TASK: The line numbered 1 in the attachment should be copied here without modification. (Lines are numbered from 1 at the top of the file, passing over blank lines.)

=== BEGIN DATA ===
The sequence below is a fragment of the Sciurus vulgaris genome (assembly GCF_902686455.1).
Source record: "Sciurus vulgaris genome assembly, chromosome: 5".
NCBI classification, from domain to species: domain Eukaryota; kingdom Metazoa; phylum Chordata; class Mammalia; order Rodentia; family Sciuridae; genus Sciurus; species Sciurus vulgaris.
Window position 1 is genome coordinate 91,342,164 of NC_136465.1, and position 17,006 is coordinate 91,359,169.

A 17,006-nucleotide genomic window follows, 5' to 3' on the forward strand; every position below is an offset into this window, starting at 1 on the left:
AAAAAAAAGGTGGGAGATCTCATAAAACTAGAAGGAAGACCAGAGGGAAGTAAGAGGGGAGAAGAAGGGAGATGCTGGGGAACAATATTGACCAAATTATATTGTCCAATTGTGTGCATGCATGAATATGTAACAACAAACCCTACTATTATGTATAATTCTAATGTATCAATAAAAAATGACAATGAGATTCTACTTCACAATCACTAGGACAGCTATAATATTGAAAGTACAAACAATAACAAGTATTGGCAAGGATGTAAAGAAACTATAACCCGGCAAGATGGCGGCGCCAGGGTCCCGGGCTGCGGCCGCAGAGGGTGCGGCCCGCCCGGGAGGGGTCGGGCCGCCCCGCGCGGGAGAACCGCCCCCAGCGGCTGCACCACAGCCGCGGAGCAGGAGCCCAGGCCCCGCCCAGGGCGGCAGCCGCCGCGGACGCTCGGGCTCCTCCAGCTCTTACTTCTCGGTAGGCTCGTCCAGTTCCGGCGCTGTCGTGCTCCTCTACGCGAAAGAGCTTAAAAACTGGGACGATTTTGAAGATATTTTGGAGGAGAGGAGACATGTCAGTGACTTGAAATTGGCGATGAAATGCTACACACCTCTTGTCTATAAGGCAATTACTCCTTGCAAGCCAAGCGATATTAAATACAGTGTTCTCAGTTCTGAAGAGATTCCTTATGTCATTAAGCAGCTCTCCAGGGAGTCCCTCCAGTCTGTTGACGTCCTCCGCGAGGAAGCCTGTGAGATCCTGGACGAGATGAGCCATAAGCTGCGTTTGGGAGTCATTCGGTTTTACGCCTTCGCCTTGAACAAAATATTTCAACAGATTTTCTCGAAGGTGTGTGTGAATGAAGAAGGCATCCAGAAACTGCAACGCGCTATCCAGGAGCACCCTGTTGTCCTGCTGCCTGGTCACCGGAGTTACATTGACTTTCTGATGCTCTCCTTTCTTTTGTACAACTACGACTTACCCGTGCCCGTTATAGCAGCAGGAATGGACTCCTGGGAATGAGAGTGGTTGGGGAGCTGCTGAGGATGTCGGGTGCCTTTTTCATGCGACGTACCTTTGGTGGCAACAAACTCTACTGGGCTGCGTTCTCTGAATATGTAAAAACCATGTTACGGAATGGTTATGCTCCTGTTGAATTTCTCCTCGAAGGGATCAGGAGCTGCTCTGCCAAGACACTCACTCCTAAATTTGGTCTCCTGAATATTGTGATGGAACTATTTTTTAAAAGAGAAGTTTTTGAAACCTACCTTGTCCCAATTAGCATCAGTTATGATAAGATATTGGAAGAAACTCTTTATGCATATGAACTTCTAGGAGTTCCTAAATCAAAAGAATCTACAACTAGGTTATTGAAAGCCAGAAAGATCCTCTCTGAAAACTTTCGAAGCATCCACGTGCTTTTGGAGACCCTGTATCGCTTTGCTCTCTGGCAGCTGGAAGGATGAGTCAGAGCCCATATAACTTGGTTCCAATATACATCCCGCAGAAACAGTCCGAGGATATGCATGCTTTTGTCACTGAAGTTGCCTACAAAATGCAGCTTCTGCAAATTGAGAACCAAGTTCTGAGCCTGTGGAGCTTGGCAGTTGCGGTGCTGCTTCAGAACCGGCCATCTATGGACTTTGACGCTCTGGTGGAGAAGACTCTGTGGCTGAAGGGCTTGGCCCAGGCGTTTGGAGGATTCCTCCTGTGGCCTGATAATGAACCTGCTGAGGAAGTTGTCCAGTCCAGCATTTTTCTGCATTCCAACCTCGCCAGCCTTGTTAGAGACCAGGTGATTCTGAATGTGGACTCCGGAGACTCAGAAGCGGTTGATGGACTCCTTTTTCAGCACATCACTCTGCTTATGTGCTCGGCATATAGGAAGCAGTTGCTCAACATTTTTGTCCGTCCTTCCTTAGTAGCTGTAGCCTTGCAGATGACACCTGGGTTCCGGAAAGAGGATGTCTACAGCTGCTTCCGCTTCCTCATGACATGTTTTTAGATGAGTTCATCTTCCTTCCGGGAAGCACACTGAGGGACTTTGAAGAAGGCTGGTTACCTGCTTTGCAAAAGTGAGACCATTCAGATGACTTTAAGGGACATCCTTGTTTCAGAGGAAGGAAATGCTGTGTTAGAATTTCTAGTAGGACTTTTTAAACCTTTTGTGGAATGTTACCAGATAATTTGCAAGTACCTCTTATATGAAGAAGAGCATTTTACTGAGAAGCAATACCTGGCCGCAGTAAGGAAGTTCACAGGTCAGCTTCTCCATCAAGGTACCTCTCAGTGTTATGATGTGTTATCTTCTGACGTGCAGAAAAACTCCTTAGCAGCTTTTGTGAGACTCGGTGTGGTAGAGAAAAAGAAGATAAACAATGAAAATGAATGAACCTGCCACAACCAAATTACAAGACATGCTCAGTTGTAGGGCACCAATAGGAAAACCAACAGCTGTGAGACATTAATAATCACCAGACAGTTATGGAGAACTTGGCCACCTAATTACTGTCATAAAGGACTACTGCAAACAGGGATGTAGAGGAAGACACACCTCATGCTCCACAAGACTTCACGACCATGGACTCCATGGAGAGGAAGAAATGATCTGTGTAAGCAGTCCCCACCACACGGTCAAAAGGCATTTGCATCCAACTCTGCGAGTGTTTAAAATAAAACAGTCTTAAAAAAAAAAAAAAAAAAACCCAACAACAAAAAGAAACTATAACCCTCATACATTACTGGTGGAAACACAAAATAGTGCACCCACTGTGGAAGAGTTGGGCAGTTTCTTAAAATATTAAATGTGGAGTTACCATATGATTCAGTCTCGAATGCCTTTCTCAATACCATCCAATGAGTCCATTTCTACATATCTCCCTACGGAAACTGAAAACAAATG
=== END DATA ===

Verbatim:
The sequence below is a fragment of the Sciurus vulgaris genome (assembly GCF_902686455.1).